Following the Vatican’s 2015 Synod on the Family, a handful of dioceses worldwide have convoked their own local synods to discuss issues in and plans for their local church. These gatherings have been heralded for advancing episcopal collegiality and participation of the laity, parts of Pope Francis’ vision for the church.
But while that may be so, the Synod on the Family was described as a “disappointment” by some LGBT advocates and local synods’ treatment of sexuality has been mixed. It is therefore a live question in the church whether these synods are actually helping LGBT Catholics and their families.
The Archdiocese of Detroit held its “Synod ’16: Unleash the Gospel” last weekend, part of its evangelization efforts in which thousands of Catholics have participated through some 240 Parish Dialogue Gatherings and nights of prayer.
More than 11,000 responses were distilled into 46 propositions for the consideration of the synod’s 400 delegates, reported the National Catholic Reporter. Top priorities included lifelong faith formation, building parishes marked by loving encounters, empowering Catholics to live active faith lives, and, according to diocesan newspaper The Michigan Catholic:
“Build a framework for mutual accountability between pastors, parishes, schools and the Central Services. To build a foundation for this, heal wounded relationships, build trust and practice transparency. . .
“Build cultural competency among individuals, parishes and archdiocesan leadership to acknowledge and break down barriers that divide us — including race, ethnicity, sex and socioeconomic status.”
The Archdiocese has faced financial and organizational difficulties in recent years, including a declining Catholic population, difficulties in many ways tied to Detroit’s citywide troubles. But the synod also acknowledged the splits within the church community. Auxiliary Bishop Michael Byrnes, who oversaw synod preparations, told NCR:
“‘I’m really, really grateful to build within our parishes a capacity to welcome the other. . .I mean we were naming things of ethnicity, of race, gender and sexual orientation. . .It doesn’t matter who you are, what you’re dealing with. And now this is going to take a while to grow but that was named in the last session and got a lot of support. . .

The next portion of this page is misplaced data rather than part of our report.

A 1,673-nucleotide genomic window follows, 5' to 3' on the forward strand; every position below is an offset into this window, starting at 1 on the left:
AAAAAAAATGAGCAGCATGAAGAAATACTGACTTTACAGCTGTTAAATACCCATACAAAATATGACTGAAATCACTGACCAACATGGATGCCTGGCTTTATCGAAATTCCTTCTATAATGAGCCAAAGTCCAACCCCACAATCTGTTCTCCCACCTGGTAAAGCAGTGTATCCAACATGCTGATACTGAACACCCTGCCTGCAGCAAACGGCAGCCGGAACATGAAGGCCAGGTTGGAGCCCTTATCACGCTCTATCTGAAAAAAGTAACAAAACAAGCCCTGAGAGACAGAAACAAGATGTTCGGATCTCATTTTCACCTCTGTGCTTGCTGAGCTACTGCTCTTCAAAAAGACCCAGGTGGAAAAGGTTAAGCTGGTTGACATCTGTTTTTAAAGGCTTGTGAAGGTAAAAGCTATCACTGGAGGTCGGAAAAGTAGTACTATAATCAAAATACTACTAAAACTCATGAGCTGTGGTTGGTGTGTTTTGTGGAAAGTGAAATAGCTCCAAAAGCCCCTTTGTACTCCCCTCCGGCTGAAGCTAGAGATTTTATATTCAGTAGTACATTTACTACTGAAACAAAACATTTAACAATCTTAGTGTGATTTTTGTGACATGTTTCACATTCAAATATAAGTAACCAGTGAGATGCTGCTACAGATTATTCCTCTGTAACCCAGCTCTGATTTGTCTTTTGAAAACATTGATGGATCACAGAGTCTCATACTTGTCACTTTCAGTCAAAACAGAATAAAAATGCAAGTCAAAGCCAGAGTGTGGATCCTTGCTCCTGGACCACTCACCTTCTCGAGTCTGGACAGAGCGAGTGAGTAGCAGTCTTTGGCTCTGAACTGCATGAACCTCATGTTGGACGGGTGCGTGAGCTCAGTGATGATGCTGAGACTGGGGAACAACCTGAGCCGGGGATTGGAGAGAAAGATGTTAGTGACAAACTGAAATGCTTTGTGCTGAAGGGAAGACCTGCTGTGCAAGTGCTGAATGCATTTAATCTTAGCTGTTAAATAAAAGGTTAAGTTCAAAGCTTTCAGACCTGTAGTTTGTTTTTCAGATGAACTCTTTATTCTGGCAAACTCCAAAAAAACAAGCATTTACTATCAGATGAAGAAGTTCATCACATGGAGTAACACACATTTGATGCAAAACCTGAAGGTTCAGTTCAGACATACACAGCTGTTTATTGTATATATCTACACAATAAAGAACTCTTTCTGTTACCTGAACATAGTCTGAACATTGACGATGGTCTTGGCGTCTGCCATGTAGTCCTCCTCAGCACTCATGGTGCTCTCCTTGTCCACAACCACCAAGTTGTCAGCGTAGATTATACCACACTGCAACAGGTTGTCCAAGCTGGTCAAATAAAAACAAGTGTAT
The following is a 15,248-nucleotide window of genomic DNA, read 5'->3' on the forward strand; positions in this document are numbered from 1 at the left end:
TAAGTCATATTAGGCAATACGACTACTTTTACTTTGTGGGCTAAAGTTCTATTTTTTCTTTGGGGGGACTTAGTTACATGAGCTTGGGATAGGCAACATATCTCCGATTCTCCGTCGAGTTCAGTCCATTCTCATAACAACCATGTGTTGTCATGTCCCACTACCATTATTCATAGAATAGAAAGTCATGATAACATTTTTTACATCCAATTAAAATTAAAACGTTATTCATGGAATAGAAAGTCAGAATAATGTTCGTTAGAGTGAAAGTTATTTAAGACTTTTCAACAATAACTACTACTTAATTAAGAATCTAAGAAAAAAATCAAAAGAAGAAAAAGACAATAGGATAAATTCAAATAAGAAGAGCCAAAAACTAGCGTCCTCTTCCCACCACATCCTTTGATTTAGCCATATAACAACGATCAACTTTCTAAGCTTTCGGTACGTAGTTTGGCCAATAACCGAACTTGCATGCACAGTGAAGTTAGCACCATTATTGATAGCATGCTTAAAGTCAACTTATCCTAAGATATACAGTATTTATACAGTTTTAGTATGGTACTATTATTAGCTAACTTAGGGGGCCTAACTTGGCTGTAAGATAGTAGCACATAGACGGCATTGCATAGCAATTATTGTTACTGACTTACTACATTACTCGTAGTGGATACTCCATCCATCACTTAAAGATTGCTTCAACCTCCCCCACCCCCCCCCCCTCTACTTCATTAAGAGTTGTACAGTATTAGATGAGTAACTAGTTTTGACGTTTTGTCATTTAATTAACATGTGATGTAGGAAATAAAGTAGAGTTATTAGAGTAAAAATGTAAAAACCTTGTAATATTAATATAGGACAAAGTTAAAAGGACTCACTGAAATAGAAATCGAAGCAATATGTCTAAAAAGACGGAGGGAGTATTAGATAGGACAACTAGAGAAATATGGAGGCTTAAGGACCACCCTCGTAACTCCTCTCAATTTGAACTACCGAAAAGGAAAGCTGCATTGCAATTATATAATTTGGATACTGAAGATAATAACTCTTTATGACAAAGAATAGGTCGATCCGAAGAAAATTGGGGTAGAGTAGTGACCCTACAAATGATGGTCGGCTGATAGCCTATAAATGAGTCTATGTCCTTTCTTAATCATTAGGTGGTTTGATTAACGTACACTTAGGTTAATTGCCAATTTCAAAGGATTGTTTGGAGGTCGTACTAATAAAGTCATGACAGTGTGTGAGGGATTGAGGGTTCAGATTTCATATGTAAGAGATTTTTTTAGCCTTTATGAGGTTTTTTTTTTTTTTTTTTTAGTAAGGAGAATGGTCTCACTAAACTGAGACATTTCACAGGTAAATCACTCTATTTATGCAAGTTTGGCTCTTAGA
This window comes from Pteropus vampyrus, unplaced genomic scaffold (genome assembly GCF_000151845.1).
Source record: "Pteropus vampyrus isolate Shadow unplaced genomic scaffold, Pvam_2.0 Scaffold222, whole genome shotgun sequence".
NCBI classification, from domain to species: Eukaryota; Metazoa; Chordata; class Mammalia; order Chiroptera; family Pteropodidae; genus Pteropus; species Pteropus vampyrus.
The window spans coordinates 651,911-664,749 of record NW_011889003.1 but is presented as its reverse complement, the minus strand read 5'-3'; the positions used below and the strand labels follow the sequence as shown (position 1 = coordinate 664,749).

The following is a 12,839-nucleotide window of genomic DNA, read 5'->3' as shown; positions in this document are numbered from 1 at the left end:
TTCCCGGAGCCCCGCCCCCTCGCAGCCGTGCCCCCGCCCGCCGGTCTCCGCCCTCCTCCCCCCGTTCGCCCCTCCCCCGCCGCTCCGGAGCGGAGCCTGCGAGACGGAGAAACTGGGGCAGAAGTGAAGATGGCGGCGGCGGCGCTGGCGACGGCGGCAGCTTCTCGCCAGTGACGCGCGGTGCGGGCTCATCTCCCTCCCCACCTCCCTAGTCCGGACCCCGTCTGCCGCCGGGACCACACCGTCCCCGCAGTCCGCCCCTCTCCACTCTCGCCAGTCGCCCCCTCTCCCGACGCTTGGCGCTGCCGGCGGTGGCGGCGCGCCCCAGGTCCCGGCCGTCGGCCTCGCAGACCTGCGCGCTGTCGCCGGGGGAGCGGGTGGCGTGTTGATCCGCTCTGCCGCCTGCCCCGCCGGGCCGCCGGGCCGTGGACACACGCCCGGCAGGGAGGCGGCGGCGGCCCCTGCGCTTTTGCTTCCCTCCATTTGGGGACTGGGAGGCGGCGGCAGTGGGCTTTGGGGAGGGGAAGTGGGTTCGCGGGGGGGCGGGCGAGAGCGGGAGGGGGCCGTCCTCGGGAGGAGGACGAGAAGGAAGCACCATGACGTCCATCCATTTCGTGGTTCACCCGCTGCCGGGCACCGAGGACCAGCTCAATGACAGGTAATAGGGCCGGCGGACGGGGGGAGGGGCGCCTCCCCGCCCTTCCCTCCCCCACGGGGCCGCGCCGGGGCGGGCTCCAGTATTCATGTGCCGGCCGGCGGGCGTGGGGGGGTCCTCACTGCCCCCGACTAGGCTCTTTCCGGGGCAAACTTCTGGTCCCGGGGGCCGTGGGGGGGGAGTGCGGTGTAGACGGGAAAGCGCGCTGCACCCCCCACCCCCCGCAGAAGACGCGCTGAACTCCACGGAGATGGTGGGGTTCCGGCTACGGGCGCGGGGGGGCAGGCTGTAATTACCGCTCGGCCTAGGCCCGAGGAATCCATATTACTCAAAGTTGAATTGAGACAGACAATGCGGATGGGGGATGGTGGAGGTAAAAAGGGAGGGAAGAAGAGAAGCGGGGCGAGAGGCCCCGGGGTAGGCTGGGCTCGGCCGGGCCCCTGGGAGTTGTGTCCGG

“‘[Archbishop Allen Vigneron has] a huge vision, this isn’t just about becoming more pious, this is really about taking action for social, neighborhood transformation. . .We can’t just stop at “Jesus save me, so that I can go to heaven.” It has to be “Jesus, save me, so that I can help heal the world.”‘”
Themes of healing and reconciliation where divisions exist in the church and with the surrounding community were prominent at the gathering. While LGBT issues were not specifically mentioned in news reports, it would be surprising if these topics were not raised at Saturday morning’s session on the family.
But what is perhaps most remarkable are the statements from Archbishop Vigneron, a conservative bishop with an anti-LGBT record that includes remarks which compared breaking up a same-gender relationship to the Exodus liberation, seeking to deny Communion to Catholics who support marriage equality, and banning a Fortunate Families event from church property.
Vigneron told the National Catholic Reporter the synod sought “a radical overhaul of the Church in Detroit” to “transform the very culture of our Archdiocese — how we work, how we pray, how we minister, everything — so that in everything we do, we are more effective witnesses to the Gospel.” Citing the writings of Pope Francis as the inspiration, the archbishop said he would be “listening and contributing and being part of this whole process.” Afterward, he commented to The Michigan Catholic:
“‘We talked a lot about hospitality and about how we need to be welcoming to them, but also about reconciliation. . .There are people who are hurt, and we need to work together to heal those hurts.'”
These statements from Vigneron have a strikingly different tone from his previous statements and, while they do not address LGBT issues specifically, they seem to hint at a new understanding on his part of the ways the church has excluded and even hurt Catholics.
Archbishop Vigneron should now take the next step of sitting down with LGBT Catholics and the Catholic parents of LGBT children to hear their stories and be open to the ways the Spirit speaks through them to him and to the Archdiocese. Doing this before he releases a pastoral statement on the synod, expected Pentecost 2017, could greatly improve what will likely become a guiding document in Detroit. Including sexual orientation and gender identity in the synod’s commitment to accountability and cultural competency on the part of church ministers is one way he could be tremendously helpful.
So while issues of gender and sexuality were not explicitly addressed or reported in Detroit last weekend, unlike the diocesan synod in San Diego under Bishop Robert McElroy where LGBT topics came up organically, they will likely be affected by the synod.
Just how that happens, however, is unclear. Could the synod’s findings reinvigorate attention to a heteronormative and nuclear understanding of family or will other family arrangements including same-gender relationships be pastorally accompanied?
And the larger question remains: are these synods helping LGBT people and their families, indifferent about them, or even pastorally damaging?
What do you think? Share your thoughts in the ‘Comments’ section below.
–Robert Shine, New Ways Ministry, November 25, 2016